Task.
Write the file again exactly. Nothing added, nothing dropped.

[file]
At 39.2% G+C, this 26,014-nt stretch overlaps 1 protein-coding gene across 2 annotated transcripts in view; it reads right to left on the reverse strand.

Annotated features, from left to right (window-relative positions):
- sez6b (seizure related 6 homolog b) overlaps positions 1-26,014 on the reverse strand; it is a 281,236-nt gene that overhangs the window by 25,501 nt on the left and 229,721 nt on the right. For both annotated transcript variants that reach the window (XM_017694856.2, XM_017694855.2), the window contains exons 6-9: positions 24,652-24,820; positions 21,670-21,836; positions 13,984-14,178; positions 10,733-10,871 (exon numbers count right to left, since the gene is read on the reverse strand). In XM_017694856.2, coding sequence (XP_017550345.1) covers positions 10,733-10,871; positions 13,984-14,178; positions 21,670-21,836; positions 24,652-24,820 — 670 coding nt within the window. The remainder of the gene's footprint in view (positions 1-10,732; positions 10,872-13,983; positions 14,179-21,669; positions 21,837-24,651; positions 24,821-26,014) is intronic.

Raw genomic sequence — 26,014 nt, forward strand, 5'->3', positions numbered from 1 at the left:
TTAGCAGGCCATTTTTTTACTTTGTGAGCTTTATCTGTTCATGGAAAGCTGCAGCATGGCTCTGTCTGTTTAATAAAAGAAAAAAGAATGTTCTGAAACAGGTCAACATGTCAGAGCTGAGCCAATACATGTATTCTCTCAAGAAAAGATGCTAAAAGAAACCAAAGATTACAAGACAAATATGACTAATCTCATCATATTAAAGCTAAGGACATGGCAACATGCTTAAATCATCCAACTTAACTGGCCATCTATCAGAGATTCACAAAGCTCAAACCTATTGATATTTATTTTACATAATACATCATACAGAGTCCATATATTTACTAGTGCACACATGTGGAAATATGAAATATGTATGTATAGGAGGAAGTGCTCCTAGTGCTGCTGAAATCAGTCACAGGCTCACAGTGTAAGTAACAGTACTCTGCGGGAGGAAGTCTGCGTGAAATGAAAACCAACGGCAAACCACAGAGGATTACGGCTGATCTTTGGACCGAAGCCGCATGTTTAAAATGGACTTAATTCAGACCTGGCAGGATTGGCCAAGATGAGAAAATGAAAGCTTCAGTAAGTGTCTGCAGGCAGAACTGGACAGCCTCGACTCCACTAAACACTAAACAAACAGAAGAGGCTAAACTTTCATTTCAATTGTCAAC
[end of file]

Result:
At 39.2% G+C, this 26,014-nt stretch overlaps 1 protein-coding gene across 2 annotated transcripts in view; it reads right to left on the reverse strand.

Annotated features, from left to right (window-relative positions):
- sez6b (seizure related 6 homolog b) overlaps positions 1-26,014 on the reverse strand; it is a 281,236-nt gene that overhangs the window by 25,501 nt on the left and 229,721 nt on the right. For both annotated transcript variants that reach the window (XM_017694856.2, XM_017694855.2), the window contains exons 6-9: positions 24,652-24,820; positions 21,670-21,836; positions 13,984-14,178; positions 10,733-10,871 (exon numbers count right to left, since the gene is read on the reverse strand). In XM_017694856.2, coding sequence (XP_017550345.1) covers positions 10,733-10,871; positions 13,984-14,178; positions 21,670-21,836; positions 24,652-24,820 — 670 coding nt within the window. The remainder of the gene's footprint in view (positions 1-10,732; positions 10,872-13,983; positions 14,179-21,669; positions 21,837-24,651; positions 24,821-26,014) is intronic.

Raw genomic sequence — 26,014 nt, forward strand, 5'->3', positions numbered from 1 at the left:
TTAGCAGGCCATTTTTTTACTTTGTGAGCTTTATCTGTTCATGGAAAGCTGCAGCATGGCTCTGTCTGTTTAATAAAAGAAAAAAGAATGTTCTGAAACAGGTCAACATGTCAGAGCTGAGCCAATACATGTATTCTCTCAAGAAAAGATGCTAAAAGAAACCAAAGATTACAAGACAAATATGACTAATCTCATCATATTAAAGCTAAGGACATGGCAACATGCTTAAATCATCCAACTTAACTGGCCATCTATCAGAGATTCACAAAGCTCAAACCTATTGATATTTATTTTACATAATACATCATACAGAGTCCATATATTTACTAGTGCACACATGTGGAAATATGAAATATGTATGTATAGGAGGAAGTGCTCCTAGTGCTGCTGAAATCAGTCACAGGCTCACAGTGTAAGTAACAGTACTCTGCGGGAGGAAGTCTGCGTGAAATGAAAACCAACGGCAAACCACAGAGGATTACGGCTGATCTTTGGACCGAAGCCGCATGTTTAAAATGGACTTAATTCAGACCTGGCAGGATTGGCCAAGATGAGAAAATGAAAGCTTCAGTAAGTGTCTGCAGGCAGAACTGGACAGCCTCGACTCCACTAAACACTAAACAAACAGAAGAGGCTAAACTTTCATTTCAATTGTCAAC